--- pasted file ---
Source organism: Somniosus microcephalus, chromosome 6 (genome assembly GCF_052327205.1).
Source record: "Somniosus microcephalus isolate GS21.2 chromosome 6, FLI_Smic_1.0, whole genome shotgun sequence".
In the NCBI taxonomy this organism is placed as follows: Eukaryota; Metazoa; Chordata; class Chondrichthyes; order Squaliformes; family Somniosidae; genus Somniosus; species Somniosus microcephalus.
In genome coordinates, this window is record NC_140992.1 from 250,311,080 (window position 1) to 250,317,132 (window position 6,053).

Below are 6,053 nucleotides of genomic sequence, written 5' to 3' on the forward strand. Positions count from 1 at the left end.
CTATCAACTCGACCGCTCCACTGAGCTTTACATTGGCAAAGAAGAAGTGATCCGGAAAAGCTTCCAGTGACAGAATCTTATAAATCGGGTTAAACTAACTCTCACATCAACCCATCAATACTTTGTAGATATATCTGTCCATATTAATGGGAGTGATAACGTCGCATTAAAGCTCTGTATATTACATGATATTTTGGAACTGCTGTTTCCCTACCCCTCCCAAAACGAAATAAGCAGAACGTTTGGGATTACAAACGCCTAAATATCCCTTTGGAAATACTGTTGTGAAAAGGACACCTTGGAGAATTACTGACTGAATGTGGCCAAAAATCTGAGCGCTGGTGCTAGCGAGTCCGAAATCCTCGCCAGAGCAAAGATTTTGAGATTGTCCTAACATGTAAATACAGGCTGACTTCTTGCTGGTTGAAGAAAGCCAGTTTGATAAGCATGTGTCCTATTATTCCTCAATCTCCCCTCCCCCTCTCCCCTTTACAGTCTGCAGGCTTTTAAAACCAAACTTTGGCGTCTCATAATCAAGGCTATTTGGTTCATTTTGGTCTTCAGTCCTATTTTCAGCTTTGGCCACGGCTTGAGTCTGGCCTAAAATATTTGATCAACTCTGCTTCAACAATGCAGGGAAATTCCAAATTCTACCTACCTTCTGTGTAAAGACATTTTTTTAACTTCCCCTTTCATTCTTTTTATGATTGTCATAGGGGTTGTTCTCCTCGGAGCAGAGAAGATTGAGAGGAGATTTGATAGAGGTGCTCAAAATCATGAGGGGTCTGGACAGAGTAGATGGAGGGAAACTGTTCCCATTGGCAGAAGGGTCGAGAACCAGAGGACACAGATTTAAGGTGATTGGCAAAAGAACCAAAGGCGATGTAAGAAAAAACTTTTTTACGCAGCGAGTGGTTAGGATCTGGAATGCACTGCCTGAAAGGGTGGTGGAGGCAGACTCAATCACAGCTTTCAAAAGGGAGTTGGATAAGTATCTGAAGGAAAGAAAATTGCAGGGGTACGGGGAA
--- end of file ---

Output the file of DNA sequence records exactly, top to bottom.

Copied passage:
Source organism: Somniosus microcephalus, chromosome 6 (genome assembly GCF_052327205.1).
Source record: "Somniosus microcephalus isolate GS21.2 chromosome 6, FLI_Smic_1.0, whole genome shotgun sequence".
In the NCBI taxonomy this organism is placed as follows: Eukaryota; Metazoa; Chordata; class Chondrichthyes; order Squaliformes; family Somniosidae; genus Somniosus; species Somniosus microcephalus.
In genome coordinates, this window is record NC_140992.1 from 250,311,080 (window position 1) to 250,317,132 (window position 6,053).

Below are 6,053 nucleotides of genomic sequence, written 5' to 3' on the forward strand. Positions count from 1 at the left end.
CTATCAACTCGACCGCTCCACTGAGCTTTACATTGGCAAAGAAGAAGTGATCCGGAAAAGCTTCCAGTGACAGAATCTTATAAATCGGGTTAAACTAACTCTCACATCAACCCATCAATACTTTGTAGATATATCTGTCCATATTAATGGGAGTGATAACGTCGCATTAAAGCTCTGTATATTACATGATATTTTGGAACTGCTGTTTCCCTACCCCTCCCAAAACGAAATAAGCAGAACGTTTGGGATTACAAACGCCTAAATATCCCTTTGGAAATACTGTTGTGAAAAGGACACCTTGGAGAATTACTGACTGAATGTGGCCAAAAATCTGAGCGCTGGTGCTAGCGAGTCCGAAATCCTCGCCAGAGCAAAGATTTTGAGATTGTCCTAACATGTAAATACAGGCTGACTTCTTGCTGGTTGAAGAAAGCCAGTTTGATAAGCATGTGTCCTATTATTCCTCAATCTCCCCTCCCCCTCTCCCCTTTACAGTCTGCAGGCTTTTAAAACCAAACTTTGGCGTCTCATAATCAAGGCTATTTGGTTCATTTTGGTCTTCAGTCCTATTTTCAGCTTTGGCCACGGCTTGAGTCTGGCCTAAAATATTTGATCAACTCTGCTTCAACAATGCAGGGAAATTCCAAATTCTACCTACCTTCTGTGTAAAGACATTTTTTTAACTTCCCCTTTCATTCTTTTTATGATTGTCATAGGGGTTGTTCTCCTCGGAGCAGAGAAGATTGAGAGGAGATTTGATAGAGGTGCTCAAAATCATGAGGGGTCTGGACAGAGTAGATGGAGGGAAACTGTTCCCATTGGCAGAAGGGTCGAGAACCAGAGGACACAGATTTAAGGTGATTGGCAAAAGAACCAAAGGCGATGTAAGAAAAAACTTTTTTACGCAGCGAGTGGTTAGGATCTGGAATGCACTGCCTGAAAGGGTGGTGGAGGCAGACTCAATCACAGCTTTCAAAAGGGAGTTGGATAAGTATCTGAAGGAAAGAAAATTGCAGGGGTACGGGGAA